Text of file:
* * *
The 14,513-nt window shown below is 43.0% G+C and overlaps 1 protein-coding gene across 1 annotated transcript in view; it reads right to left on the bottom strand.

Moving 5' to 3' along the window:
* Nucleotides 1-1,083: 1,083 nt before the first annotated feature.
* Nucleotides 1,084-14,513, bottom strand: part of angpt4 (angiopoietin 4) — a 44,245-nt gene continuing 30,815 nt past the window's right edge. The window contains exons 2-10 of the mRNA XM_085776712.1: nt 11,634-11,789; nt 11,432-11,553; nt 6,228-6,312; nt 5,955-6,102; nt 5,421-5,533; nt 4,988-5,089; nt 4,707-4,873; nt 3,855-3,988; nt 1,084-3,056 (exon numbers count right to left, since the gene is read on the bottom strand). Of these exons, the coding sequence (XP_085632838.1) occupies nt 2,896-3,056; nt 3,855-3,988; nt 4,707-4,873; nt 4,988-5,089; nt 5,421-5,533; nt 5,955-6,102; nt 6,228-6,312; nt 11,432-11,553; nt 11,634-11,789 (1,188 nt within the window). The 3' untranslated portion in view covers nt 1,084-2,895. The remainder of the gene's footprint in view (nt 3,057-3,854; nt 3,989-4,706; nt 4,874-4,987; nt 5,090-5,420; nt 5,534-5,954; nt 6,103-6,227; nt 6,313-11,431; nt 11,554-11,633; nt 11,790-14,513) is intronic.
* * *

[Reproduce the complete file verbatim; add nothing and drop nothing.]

The 14,513-nt window shown below is 43.0% G+C and overlaps 1 protein-coding gene across 1 annotated transcript in view; it reads right to left on the bottom strand.

Moving 5' to 3' along the window:
* Nucleotides 1-1,083: 1,083 nt before the first annotated feature.
* Nucleotides 1,084-14,513, bottom strand: part of angpt4 (angiopoietin 4) — a 44,245-nt gene continuing 30,815 nt past the window's right edge. The window contains exons 2-10 of the mRNA XM_085776712.1: nt 11,634-11,789; nt 11,432-11,553; nt 6,228-6,312; nt 5,955-6,102; nt 5,421-5,533; nt 4,988-5,089; nt 4,707-4,873; nt 3,855-3,988; nt 1,084-3,056 (exon numbers count right to left, since the gene is read on the bottom strand). Of these exons, the coding sequence (XP_085632838.1) occupies nt 2,896-3,056; nt 3,855-3,988; nt 4,707-4,873; nt 4,988-5,089; nt 5,421-5,533; nt 5,955-6,102; nt 6,228-6,312; nt 11,432-11,553; nt 11,634-11,789 (1,188 nt within the window). The 3' untranslated portion in view covers nt 1,084-2,895. The remainder of the gene's footprint in view (nt 3,057-3,854; nt 3,989-4,706; nt 4,874-4,987; nt 5,090-5,420; nt 5,534-5,954; nt 6,103-6,227; nt 6,313-11,431; nt 11,554-11,633; nt 11,790-14,513) is intronic.